In the syringe structure illustrated in Figs. 1 to 7 inclusive a portion of plunger structure used to expel barrel contents is employed as a part of front protective cap means, serving to house detached. needle structure and cooperate with associated means to close off the front end of the syringe barrel structure, thereby isolating the interior from air-borne bacteria. Barrel structure 450 has a head end structure 451 provided with a cross wall 252 from which coaxially extends a tapered neck 206 having a liquid outlet passage 209 communicated with barrel chamber 63. A hollow elongated stem 176 has a through bore 120, a section of which at serves as a socket into which tapered neck 206 may be snugly jammed and with the end of the stern adjacent thereto carrying an enlargement or lateral flange 197 to serve as a thumbengaging or thrust member. The opposite end of the hollow stem 176 has a cylindrical enlargement 121 from which coaxially extends an externally-threaded extension. 177 adapted threadably to engage into the internallythreaded socket 78 of a piston. plug 79, which may be similar to that proposed in the embodiment of the parent case. The through bore 120 of hollow stern 176 is enlarged within the enlargement 121 and threaded extension 177, or there provided with anenlarged counterbore 122 for a purpose indicated later. The front protective cap means is completed by a slidable cap structure 369 having a cylindrical side wall' 371 telescoped over the cylindrical enlargement 121 of hollow.stem 176 and, in order to have some elasticity, may be molded from polyethylene or other'similar plastic material. Preferably, the free edge of the cylindrical cap side wall 371 is provided with an inturned flange 123 to be snapped beyond the stem enlargement 121, as is evident from Figs. 1 and 2, and this snap engagement is permitted. or facilitated by reason of the fact that in supplement to the elasticity of the skirt of the cap the latter is provided with a longitudinallyextending slot 202 which is to serve as a valved flow passage or way. f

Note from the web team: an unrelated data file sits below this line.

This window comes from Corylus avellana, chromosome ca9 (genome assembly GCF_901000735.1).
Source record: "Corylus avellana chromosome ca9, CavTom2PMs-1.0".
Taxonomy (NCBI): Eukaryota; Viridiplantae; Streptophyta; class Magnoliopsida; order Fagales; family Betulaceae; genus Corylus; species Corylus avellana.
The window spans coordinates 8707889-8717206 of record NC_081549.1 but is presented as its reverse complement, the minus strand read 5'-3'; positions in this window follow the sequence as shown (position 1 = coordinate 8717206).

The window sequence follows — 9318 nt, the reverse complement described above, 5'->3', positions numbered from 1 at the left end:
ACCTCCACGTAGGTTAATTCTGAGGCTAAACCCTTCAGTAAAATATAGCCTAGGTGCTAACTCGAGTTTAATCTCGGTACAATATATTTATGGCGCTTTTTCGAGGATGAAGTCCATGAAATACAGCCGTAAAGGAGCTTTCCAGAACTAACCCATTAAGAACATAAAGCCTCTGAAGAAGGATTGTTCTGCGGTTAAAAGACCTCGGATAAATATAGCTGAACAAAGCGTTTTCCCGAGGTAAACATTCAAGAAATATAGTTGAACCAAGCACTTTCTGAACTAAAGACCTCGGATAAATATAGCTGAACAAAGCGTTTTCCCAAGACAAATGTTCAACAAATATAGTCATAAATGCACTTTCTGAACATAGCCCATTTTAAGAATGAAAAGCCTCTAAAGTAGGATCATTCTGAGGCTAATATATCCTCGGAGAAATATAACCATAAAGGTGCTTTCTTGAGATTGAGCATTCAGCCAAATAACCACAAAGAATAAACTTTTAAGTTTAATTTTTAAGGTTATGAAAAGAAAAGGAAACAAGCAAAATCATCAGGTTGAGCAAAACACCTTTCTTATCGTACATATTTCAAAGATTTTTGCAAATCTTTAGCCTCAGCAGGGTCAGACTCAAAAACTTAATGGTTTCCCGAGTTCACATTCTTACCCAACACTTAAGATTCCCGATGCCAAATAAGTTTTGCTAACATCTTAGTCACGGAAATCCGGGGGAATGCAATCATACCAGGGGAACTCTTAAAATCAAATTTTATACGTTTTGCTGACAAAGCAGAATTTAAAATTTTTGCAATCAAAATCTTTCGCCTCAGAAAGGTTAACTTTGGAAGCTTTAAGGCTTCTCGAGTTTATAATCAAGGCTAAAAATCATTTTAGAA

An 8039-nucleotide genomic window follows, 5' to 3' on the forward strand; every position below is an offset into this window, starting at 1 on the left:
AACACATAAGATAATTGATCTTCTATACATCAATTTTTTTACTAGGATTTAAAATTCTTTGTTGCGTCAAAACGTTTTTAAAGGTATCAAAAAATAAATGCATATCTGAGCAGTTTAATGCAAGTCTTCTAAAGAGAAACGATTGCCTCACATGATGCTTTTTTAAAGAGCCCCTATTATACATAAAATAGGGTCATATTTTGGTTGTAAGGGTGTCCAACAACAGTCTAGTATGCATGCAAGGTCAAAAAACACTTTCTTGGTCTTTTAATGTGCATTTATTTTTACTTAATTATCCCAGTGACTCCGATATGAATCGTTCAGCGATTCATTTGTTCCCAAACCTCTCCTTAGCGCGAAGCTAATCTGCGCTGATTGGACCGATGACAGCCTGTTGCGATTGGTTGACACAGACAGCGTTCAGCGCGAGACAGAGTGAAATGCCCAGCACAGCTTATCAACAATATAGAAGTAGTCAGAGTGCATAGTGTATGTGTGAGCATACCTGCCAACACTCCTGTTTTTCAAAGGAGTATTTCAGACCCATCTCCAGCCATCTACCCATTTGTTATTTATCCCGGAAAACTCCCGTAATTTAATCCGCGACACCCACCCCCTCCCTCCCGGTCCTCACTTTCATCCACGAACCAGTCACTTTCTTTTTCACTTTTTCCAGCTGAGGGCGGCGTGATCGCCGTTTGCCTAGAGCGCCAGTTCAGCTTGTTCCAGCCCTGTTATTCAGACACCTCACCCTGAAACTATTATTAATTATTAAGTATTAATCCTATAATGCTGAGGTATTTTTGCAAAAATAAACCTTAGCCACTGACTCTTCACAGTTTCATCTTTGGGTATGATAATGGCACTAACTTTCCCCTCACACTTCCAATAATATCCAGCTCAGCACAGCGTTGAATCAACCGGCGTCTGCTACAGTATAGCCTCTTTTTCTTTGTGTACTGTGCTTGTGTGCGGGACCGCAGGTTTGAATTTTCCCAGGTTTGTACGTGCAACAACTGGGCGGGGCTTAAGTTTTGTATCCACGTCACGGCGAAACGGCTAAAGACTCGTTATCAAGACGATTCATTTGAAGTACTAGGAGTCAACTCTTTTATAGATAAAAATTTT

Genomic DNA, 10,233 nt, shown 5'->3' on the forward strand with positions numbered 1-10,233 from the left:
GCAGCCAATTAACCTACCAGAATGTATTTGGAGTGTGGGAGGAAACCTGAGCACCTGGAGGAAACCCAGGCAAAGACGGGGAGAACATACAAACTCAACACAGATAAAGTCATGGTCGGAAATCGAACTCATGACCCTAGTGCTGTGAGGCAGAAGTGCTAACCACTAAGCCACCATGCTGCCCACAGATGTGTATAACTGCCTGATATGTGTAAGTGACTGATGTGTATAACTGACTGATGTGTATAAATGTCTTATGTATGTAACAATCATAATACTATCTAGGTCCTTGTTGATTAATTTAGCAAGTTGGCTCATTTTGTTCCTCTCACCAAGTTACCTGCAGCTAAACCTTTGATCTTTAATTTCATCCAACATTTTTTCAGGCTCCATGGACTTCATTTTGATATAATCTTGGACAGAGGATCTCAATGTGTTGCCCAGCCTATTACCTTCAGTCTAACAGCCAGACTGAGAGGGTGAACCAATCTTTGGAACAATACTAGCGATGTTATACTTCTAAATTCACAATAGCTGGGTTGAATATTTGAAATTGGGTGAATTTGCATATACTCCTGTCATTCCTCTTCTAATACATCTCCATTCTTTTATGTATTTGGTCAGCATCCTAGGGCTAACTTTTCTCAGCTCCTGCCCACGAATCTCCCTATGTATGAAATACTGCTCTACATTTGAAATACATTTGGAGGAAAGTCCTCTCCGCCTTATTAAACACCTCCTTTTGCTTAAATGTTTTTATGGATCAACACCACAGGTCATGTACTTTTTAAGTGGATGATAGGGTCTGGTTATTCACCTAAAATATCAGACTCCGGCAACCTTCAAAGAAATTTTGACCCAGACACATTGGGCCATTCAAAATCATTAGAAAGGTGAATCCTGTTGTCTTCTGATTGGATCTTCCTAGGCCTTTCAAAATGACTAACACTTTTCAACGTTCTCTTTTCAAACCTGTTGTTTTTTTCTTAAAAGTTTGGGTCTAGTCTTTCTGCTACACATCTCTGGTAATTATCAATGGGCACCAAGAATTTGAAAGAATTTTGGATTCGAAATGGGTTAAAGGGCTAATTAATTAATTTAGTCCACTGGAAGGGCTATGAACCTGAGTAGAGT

A detached hypodermic needle 'unit which may be of the Luer-lok type, such as that indicated at 255, may be housed in the hollow stem 176 and closed off by the front cap structure 369 associated therewith, as will be seen from Fig. 1. Such a Luer-lok needle has an enlarged hub 208 which is usually flatted off on the sides in planes substantially normal to each other to provide a hub portion 124 which may be substantially rectangular in cross section. Also, the hub of such type of needle usually includes a reduced neck portion 125 and a notched end flange 126. Such needle hub structure 208 is readily received in the stem counterbore 122 when the needle 255 is slid, point first, into stem bore 120, as Fig. 1 indicates. With the needle hub structure 208 received in stem counterbore 122, free passage or flow of fluid therepast is permitted by the notches in-the needle hub end flange 126, the reduced neck portion 125 and the side flatsof the square portion 124, so that there is fluid communication from space 174 within end cap structure 369 about and through the needle unit 255 in the passage or bore 120 of hollow stem 176 to the neck passage 209, and via the latter to the barrel chamber 63.

The back end of the barrel 450 may be provided with an enlargement or lateral flange structure 198 which may be generally diamond-shaped, as will be best understood from Fig. 3, to provide a pair of diametrically-opposed laterally-extending finger wing portions 289, 289, and this lateral flange structure carries an axially-extending, generally diamond-shaped circumambient flange 127 providing a lapping surface for telescopic mount thereon of back end cap structure 175. The back end cap structure 175 includes a cap 182 which is generally diamondshaped in cross section, as is best seen in Fig. 3, having an axially-extending, circumambient side wall 128 telescopically mounted for sliding movement on flange 127 of the barrel enlargement 198, and an internal flange 188 at the free edge thereof assures more secure maintenance of the telescopic assembly of these parts. A side slot 185 in the side wall or skirt 128 of the back cap permits the internal flange 188 to be readily snapped over and beyond the barrel back end enlargement 198 and also serves as a fluid flow passage or way. Centrally of bottom wall 129 of rear end cap 182 are provided a plurality of internal elastic hook-shaped fingers 130-130 which extend into the cap space 183 from the bottom generally parallel to the barrel axis. A piston plug, such as that illustrated at 79, having an internally-threaded socket 78 complementary to the externally-threaded extension 177 of the hollow stem 176, may be readily snapped over the elastic fingers 130130 for temporary support thereof, as is indicated in Fig. l. The elasticity of the fingers 130-130 may be assured by molding them integral with the rear end cap 182 from suitable elastic plastic, such as polyethylene; but this cap and its fingers may, if desired, be molded from somewhat rigid plastic, such as polystyrene, with reliance upon elasticity of the barrel structure and piston plug to permit snap assembly thereof.